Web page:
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Low points in Colorado State win provide a glimpse into the Utah State Aggies’ championship potential

The Aggies pulled out the win over the Rams, despite playing their worst overall game this season

Utah State running back Gerold Bright (1) carries the ball as Colorado State defensive end Emmanuel Jones (33) defends during an NCAA college football game, Saturday, Sept. 28, 2019, in Logan, Utah.
Eli Lucero, The Herald Journal via AP

LOGAN — The Utah State Aggies were not at their best Saturday night in the 34-24 victory over Colorado State.

Not by a long shot.

It can be argued that the Aggies’ showing against the Rams was the worst game played by Utah State since 2017, a season in which they lost games by scores of 59-10, 46-10 and 41-14.

Four turnovers — two fumbles and two interceptions — and a blocked punt will do that to you.

“You win a football game with five turnovers, you are fortunate to win,” Utah State head coach Gary Andersen said. “You probably win that game 7% to 10% of the time, maybe less.”

The miscues were not limited to just turnovers either.

There were blown defensive coverages, like what occurred on a 65-yard game-changing reception by Colorado State wide receiver Nate Craig-Myers.

There were mis-run routes, which played a part in what was a pedestrian performance by quarterback Jordan Love.

The Aggies’ high-flying offensive attack on the whole struggled, and finished with only 444 yards of total offense, 240 on the ground and 204 through the air.

Those numbers were a far cry from the usual, especially for a unit that entered the game ranked sixth in the country in total offense, with an average of 562.7 yards per game.

“The offense didn’t play great. We kind of took a step back,” senior running back Gerold Bright said. “A lot of turnovers, execution in the run game was decent, but we can do a lot better. We need to catch balls more. We have a lot to work on.”

And yet, through all of Saturday’s muck and overall struggles, the Aggies came out looking like a legitimate Mountain West Conference championship contender.

The reason? Despite the many mistakes made in the weather-marred game, they found a way to win.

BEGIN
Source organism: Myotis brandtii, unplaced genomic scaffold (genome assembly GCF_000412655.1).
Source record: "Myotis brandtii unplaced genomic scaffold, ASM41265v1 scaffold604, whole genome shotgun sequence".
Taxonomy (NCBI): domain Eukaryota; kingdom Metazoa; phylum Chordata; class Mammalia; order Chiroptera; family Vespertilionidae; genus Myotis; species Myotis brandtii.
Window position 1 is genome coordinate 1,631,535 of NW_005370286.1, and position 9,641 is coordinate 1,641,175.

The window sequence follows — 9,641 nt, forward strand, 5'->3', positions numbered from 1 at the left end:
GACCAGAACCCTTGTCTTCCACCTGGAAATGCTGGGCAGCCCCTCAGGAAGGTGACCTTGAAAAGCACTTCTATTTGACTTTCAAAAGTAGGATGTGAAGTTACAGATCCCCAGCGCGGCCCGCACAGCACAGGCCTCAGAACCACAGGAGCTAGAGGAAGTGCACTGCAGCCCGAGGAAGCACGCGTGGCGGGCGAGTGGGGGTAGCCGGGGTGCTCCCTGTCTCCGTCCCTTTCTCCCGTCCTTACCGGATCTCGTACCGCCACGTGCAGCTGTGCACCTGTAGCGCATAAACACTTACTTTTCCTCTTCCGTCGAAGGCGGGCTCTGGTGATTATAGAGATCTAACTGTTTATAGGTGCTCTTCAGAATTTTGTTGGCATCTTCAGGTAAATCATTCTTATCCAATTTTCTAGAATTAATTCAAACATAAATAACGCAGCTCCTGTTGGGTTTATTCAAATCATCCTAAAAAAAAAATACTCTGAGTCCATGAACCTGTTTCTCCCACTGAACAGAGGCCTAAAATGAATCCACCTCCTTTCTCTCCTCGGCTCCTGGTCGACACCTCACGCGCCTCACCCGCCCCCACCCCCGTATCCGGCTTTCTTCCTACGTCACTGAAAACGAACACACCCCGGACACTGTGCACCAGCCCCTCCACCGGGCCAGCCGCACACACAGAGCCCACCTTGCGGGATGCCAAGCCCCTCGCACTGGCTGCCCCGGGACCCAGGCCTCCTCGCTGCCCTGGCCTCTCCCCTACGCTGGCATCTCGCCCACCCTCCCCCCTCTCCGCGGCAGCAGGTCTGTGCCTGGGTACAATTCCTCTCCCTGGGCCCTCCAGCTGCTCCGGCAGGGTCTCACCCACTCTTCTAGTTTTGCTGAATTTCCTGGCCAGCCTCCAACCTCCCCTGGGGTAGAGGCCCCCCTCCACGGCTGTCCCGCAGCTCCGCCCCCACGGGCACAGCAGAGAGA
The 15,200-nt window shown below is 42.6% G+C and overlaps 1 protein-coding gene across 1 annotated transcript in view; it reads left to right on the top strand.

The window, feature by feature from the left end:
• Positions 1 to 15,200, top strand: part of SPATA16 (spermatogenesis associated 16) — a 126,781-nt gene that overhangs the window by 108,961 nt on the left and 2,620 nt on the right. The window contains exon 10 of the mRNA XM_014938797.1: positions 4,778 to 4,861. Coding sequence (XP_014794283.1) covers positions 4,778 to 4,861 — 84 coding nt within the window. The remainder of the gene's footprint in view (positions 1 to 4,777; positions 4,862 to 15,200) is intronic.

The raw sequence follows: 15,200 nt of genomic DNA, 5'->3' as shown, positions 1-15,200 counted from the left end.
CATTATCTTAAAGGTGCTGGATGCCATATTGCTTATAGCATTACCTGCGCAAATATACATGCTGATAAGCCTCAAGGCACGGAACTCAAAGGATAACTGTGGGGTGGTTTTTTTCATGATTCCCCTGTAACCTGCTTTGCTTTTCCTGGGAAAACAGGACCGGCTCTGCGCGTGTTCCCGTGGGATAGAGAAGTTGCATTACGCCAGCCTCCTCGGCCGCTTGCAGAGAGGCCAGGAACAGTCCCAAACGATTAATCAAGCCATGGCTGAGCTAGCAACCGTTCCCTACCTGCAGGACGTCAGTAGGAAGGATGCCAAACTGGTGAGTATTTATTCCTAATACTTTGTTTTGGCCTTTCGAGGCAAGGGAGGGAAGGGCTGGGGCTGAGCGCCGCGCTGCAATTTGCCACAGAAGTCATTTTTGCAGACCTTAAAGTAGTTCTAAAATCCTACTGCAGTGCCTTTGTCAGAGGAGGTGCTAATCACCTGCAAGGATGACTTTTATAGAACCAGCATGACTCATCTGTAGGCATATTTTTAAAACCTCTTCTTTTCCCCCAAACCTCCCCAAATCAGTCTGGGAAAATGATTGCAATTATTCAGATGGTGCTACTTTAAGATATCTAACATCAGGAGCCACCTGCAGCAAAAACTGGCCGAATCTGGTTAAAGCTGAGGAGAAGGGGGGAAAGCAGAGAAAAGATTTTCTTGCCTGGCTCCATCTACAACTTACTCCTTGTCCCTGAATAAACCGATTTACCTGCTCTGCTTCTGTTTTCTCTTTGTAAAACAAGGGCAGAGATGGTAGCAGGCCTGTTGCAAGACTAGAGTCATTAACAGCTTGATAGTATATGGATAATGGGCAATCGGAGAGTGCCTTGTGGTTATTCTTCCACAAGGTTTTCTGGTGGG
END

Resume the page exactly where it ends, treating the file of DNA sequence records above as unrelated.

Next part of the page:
“They fought and they battled,” said Andersen. “It was not perfect by any means and there is a lot to work on, but they found a way to keep fighting, keep battling. It was great to see the resilience of the football team.”

No single player embodied that fighting spirit more than Bright.

The native of Pensacola, Florida, carried the ball a career high 36 times for 179 yards, also a career high.

It was an outing that only inspired confidence, particularly given the unknown status of Jaylen Warren, who left the game early with an undisclosed injury.

“We had to run the ball, and it was good to see us run the ball effectively to grind down the clock, take some time off it,” Andersen said. “You have to be able to run the ball effectively late in games. It is something you have to do if you want to play in this league and play in meaningful games in November. After Jaylen was out, it was the G. Bright show. He has trained for it and he wanted that moment. When we needed him the most he came through and that is pretty special.”

Bright wasn’t alone though, as Andersen praised the Utah State offensive line for its strong play.

“They gave us the opportunity,” he said.

Tight end Caleb Repp and wide receiver Deven Thompkins also came through with timely touchdowns, and Repp finished the game as the team’s leading receiver (three catches for 60 yards and a score).

Even Love found a way to make a mark.

He carried the ball 11 times for 44 yards, good for an average of four yards per touch.

“Jordan Love is a great player and has done many, many great things here,” Andersen said.

So too has kicker Dominik Eberle, and like Bright he had a special night.

Eberle was 2 for 2 on field goal attempts and hit a particularly vital 48-yarder late in the third quarter.

“The long field goal was huge,” said Andersen. “Right on the cusp of where he is comfortable, on a nice day with no wind, and that wasn’t a nice day with no wind.”

No where did the Aggies look more championship ready, however, then on defense.

While they weren’t perfect on that side of the ball, as the game progressed, the defense grew more and more stout.

Where at one point the Aggies were minus-4 in turnover margin, by the end they were only minus-1.

“I thought the defense continually got put in poor spots tonight, but they found a way to keep fighting, keep battling, even scored some points themselves,” Andersen said.

Linebacker David Woodward was the standout, with a game-high 14 tackles, two forced fumbles and a fumble recovery that he took back for a touchdown.

“He is a playmaker,” said Andersen. “He is always around the ball and does so many things that you can’t teach or coach. Those are his instincts. That is what great football players have. That is what David is.”

He wasn’t alone, though, as the defensive line continued its strong play, after a slow start to the year.

“Our D-line did a great job tonight,” Woodward said.

That included strong outings by defensive ends Tipa Galeai and Justus Te’i, who combined for 13 tackles, a tackle for loss and a fumble recovery.

The secondary struggled early, but as the game progressed played better and better, thanks to safety Troy Lefeged Jr., and cornerbacks DJ Williams and Cam Haney.

“We got better as the game went on,” said Woodward. “We made plays when we needed to and as the game progressed we got better as a defense.”

While the Aggies ultimately were fortunate to walk away with the win, they proved with back-to-back conference victories, and more importantly their ability to overcome mistakes, that this isn’t an ordinary Utah State team.

“When adversity comes we accept it as a team and fight through it,” said Woodward. “We needed to make a couple plays to win the game and we did.”